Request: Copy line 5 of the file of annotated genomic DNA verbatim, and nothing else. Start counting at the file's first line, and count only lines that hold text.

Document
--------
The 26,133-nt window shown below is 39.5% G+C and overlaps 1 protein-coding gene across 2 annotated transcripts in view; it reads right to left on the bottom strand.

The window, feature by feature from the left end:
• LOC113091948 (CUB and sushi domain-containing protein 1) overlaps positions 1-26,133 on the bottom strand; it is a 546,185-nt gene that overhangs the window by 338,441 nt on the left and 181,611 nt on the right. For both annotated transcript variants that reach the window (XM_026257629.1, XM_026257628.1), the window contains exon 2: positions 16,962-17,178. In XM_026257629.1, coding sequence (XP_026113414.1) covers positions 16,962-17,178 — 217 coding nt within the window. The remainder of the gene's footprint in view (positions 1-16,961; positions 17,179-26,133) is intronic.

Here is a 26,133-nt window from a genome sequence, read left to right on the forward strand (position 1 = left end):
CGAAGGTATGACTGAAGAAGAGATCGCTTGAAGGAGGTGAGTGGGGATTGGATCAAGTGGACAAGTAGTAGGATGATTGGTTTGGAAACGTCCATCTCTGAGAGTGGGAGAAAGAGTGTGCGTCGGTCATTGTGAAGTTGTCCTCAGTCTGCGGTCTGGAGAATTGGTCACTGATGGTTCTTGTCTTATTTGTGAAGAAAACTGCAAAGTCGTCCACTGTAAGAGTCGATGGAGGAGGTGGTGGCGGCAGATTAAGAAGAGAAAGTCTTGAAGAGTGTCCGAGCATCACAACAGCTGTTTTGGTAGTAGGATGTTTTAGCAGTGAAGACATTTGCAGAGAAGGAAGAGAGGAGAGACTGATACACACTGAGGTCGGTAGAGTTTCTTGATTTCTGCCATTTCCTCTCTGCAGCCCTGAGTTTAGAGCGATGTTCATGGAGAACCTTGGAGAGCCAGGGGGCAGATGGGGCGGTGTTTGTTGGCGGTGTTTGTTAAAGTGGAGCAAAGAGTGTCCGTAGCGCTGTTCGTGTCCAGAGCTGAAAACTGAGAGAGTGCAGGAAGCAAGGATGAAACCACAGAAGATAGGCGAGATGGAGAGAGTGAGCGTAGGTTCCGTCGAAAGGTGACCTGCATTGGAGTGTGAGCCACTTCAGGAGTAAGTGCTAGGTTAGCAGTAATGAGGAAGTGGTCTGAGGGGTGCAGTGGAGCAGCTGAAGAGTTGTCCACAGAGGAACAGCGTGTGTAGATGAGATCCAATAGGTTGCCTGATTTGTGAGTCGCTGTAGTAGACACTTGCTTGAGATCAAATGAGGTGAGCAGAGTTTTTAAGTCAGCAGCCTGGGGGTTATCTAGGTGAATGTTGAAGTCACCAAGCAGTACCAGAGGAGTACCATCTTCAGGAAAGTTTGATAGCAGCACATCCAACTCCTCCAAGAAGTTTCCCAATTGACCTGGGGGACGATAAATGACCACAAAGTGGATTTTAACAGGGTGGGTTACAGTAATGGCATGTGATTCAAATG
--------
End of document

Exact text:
CGAAGGTATGACTGAAGAAGAGATCGCTTGAAGGAGGTGAGTGGGGATTGGATCAAGTGGACAAGTAGTAGGATGATTGGTTTGGAAACGTCCATCTCTGAGAGTGGGAGAAAGAGTGTGCGTCGGTCATTGTGAAGTTGTCCTCAGTCTGCGGTCTGGAGAATTGGTCACTGATGGTTCTTGTCTTATTTGTGAAGAAAACTGCAAAGTCGTCCACTGTAAGAGTCGATGGAGGAGGTGGTGGCGGCAGATTAAGAAGAGAAAGTCTTGAAGAGTGTCCGAGCATCACAACAGCTGTTTTGGTAGTAGGATGTTTTAGCAGTGAAGACATTTGCAGAGAAGGAAGAGAGGAGAGACTGATACACACTGAGGTCGGTAGAGTTTCTTGATTTCTGCCATTTCCTCTCTGCAGCCCTGAGTTTAGAGCGATGTTCATGGAGAACCTTGGAGAGCCAGGGGGCAGATGGGGCGGTGTTTGTTGGCGGTGTTTGTTAAAGTGGAGCAAAGAGTGTCCGTAGCGCTGTTCGTGTCCAGAGCTGAAAACTGAGAGAGTGCAGGAAGCAAGGATGAAACCACAGAAGATAGGCGAGATGGAGAGAGTGAGCGTAGGTTCCGTCGAAAGGTGACCTGCATTGGAGTGTGAGCCACTTCAGGAGTAAGTGCTAGGTTAGCAGTAATGAGGAAGTGGTCTGAGGGGTGCAGTGGAGCAGCTGAAGAGTTGTCCACAGAGGAACAGCGTGTGTAGATGAGATCCAATAGGTTGCCTGATTTGTGAGTCGCTGTAGTAGACACTTGCTTGAGATCAAATGAGGTGAGCAGAGTTTTTAAGTCAGCAGCCTGGGGGTTATCTAGGTGAATGTTGAAGTCACCAAGCAGTACCAGAGGAGTACCATCTTCAGGAAAGTTTGATAGCAGCACATCCAACTCCTCCAAGAAGTTTCCCAATTGACCTGGGGGACGATAAATGACCACAAAGTGGATTTTAACAGGGTGGGTTACAGTAATGGCATGTGATTCAAATG